Posthorn, created with Bill Jones, is an exploration of the expressive possibilities of interactive performance. This is a work that we developed continually for several years, it was a vehicle for many experiments with programming. It is based on the “posthorn solo” from Gustav Mahler’s Symphony #3, a choice made to in order to emphasize an expressive, dynamic vocabulary. The solo in the symphony is a pastoral meditation in which the movement of the piece stops and a distant, offstage trumpet is heard playing a simple, taps-like horn call. Writers and conductors have written extensively about this rather extreme section of the symphony emphasizing its strong associations to memory, longing, and detachment. In this work there are no pre-sequenced elements, the unfolding of both sonic and visual material is directly controlled by my performance.
For me, expressivity has continued to lead toward improvisation, which plays an important role in Posthorn. In many instances, interactivity seems to imply improvisation. The degree to which it is employed can vary widely, but some element of spontaneity is demanded by the new interactive interfaces that are being designed today in order to fully explore their potential. With the advancement of new live performance software applications it is possible for artists to create structures that utilize a variety of media that are varied, enhanced and modified through improvisation. A composition becomes a set of possibilities rather than a fixed set of sounds and images. Posthorn employs this kind of open structure, while still adhering loosely to the melodic shape of the Mahler excerpt. The ideas of multiplicity and hybridity are central to the composition and performance of Posthorn. The MIDI information that is generated from my physical performance is applied to both the sonic and visual realms simultaneously in real time, with one set of data being interpreted by several different computer programs at once. The feedback from the system pushes the piece into new areas each time it is performed.
The last clips I’ll show are from my 2009 CD Night Science, an album that was heavily influenced by my involvement with the emerging dubstep scene in New York City in the mid-2000’s. Night Science is more in the realm of Green Machine, Triptycal, Goldbug and Automotive, combining improvisations on the mutantrumpet with electronic beats and basslines. The video was created for presentation in clubs and music venues in conjunction with live performance. The dynamics of the mutant are used to directly modulate the video, and the beats are programmed to trigger other visual events in synchronization with the music. The connections are quite direct between sound and image. In all of these later works the interaction with the video also impacts my choices of what to play sonically. This is the kind of synthesis that I am always looking to create in which the audio and visual realms are completely merged.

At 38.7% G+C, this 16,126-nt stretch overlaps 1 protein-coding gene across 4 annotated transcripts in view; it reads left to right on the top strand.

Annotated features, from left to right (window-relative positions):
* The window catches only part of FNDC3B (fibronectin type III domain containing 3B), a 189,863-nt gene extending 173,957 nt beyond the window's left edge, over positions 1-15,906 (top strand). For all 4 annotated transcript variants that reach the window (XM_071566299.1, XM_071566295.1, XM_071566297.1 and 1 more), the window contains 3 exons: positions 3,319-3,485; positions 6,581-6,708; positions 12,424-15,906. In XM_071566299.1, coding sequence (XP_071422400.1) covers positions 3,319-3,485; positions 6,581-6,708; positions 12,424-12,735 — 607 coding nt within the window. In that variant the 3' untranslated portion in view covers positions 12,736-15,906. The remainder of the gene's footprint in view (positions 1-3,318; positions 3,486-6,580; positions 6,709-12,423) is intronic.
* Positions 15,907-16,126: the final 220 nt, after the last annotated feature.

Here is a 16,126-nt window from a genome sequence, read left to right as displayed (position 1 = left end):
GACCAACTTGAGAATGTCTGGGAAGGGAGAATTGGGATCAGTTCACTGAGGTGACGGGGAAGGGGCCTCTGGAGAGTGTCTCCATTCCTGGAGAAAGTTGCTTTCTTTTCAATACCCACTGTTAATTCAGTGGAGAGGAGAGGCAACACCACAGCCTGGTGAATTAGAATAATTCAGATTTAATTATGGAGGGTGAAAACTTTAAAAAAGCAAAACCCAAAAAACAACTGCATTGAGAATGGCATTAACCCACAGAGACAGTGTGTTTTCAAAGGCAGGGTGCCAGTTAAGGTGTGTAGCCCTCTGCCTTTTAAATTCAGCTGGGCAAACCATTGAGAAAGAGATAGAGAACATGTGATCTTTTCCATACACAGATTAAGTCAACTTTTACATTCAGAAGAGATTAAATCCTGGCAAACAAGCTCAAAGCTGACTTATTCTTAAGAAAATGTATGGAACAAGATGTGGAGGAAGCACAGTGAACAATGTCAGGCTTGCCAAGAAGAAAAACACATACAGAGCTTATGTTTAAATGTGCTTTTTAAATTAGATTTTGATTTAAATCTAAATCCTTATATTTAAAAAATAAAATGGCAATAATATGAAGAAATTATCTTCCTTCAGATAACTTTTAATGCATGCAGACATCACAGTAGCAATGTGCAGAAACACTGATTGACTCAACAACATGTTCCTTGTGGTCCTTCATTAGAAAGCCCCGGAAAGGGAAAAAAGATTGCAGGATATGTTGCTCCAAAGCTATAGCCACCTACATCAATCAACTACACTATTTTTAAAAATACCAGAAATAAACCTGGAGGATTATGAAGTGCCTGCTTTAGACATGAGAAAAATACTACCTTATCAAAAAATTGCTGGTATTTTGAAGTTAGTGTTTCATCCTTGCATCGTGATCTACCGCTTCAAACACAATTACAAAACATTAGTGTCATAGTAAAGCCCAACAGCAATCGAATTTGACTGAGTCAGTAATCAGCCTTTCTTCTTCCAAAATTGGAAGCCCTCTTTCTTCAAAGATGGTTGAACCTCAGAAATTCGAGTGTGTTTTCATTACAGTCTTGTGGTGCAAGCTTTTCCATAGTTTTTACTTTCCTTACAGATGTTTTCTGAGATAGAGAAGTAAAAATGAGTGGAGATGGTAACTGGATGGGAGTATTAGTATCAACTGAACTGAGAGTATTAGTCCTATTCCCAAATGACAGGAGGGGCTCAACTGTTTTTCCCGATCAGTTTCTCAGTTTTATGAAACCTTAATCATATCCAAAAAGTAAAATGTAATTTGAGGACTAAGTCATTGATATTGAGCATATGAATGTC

In summary, while AVMP is a field that compels an international group of VJs and other live media artists, it faces significant challenges and questions about its future. as Matthew Fuller states in Media Ecologies:
“The only way to find things out about what happens when complex objects such as media systems interact is to carry out such interactions – it has to be done live, with no control sample.” (Fuller 2005)
The process of collaboration across media and software platforms requires a tremendous amount of experimentation and tweaking of programming in order to perfect the integration of the disparate media. As with all programming-based creative projects, a great deal of patience is required in order to get the various elements talking to each other in an effective way that is robust enough for live performance situations.
My experience with this medium leads to the following 4 points which seem crucial to the future development of AVMP:
1. Hybridization; defying norms of cinema and video art
In cinema music has a secondary role to narrative and visual elements. In video art sound is sometimes elevated to a stronger role with a lessened importance of narrative, but the primarily visual context of museums and galleries naturally tends to put more focus on the visual. These archetypes of cinema sound are very difficult to break, as they represent patterns of expression that have gone on for decades. New aesthetic paradigms must be asserted in which audio and visual elements are considered as equals.
2. Defining context
What is the context for AVMP? How is it best represented as a media artifact? As a document? An interactive iPhone app? The non-narrative, abstract, ambient quality of much AVMP seems to work better in a club or other social atmosphere than as something to be passively viewed. Will this ultimately doom the art form or will audiences evolve new ways of experiencing art?
Popularity of electronic music events today is promising, and AVMP is an essential part of these large scale electronica events, providing the visual component to DJ based performances
3. Perceptibility and improvisation